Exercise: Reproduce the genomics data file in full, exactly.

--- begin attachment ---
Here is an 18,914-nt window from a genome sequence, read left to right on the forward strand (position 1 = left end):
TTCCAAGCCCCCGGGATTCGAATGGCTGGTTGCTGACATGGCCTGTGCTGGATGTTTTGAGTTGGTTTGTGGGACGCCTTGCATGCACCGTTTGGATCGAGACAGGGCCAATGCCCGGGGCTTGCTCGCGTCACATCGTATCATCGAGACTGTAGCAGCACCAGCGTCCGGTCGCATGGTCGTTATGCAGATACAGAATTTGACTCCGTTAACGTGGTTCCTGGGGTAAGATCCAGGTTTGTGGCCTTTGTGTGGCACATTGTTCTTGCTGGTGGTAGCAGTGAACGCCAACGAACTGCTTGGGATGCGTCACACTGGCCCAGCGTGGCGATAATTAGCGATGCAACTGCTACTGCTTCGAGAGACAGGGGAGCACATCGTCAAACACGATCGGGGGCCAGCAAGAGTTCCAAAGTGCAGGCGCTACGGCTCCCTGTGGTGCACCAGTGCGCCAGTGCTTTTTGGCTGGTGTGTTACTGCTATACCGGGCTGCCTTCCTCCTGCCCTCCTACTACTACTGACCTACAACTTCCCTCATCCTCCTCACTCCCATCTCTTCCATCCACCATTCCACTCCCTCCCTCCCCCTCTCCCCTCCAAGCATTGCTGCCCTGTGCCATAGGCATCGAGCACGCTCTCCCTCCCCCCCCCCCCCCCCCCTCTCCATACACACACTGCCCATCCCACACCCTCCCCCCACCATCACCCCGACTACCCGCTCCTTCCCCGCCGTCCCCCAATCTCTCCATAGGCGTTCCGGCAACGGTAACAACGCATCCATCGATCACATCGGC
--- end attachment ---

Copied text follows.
Here is an 18,914-nt window from a genome sequence, read left to right on the forward strand (position 1 = left end):
TTCCAAGCCCCCGGGATTCGAATGGCTGGTTGCTGACATGGCCTGTGCTGGATGTTTTGAGTTGGTTTGTGGGACGCCTTGCATGCACCGTTTGGATCGAGACAGGGCCAATGCCCGGGGCTTGCTCGCGTCACATCGTATCATCGAGACTGTAGCAGCACCAGCGTCCGGTCGCATGGTCGTTATGCAGATACAGAATTTGACTCCGTTAACGTGGTTCCTGGGGTAAGATCCAGGTTTGTGGCCTTTGTGTGGCACATTGTTCTTGCTGGTGGTAGCAGTGAACGCCAACGAACTGCTTGGGATGCGTCACACTGGCCCAGCGTGGCGATAATTAGCGATGCAACTGCTACTGCTTCGAGAGACAGGGGAGCACATCGTCAAACACGATCGGGGGCCAGCAAGAGTTCCAAAGTGCAGGCGCTACGGCTCCCTGTGGTGCACCAGTGCGCCAGTGCTTTTTGGCTGGTGTGTTACTGCTATACCGGGCTGCCTTCCTCCTGCCCTCCTACTACTACTGACCTACAACTTCCCTCATCCTCCTCACTCCCATCTCTTCCATCCACCATTCCACTCCCTCCCTCCCCCTCTCCCCTCCAAGCATTGCTGCCCTGTGCCATAGGCATCGAGCACGCTCTCCCTCCCCCCCCCCCCCCCCCCTCTCCATACACACACTGCCCATCCCACACCCTCCCCCCACCATCACCCCGACTACCCGCTCCTTCCCCGCCGTCCCCCAATCTCTCCATAGGCGTTCCGGCAACGGTAACAACGCATCCATCGATCACATCGGC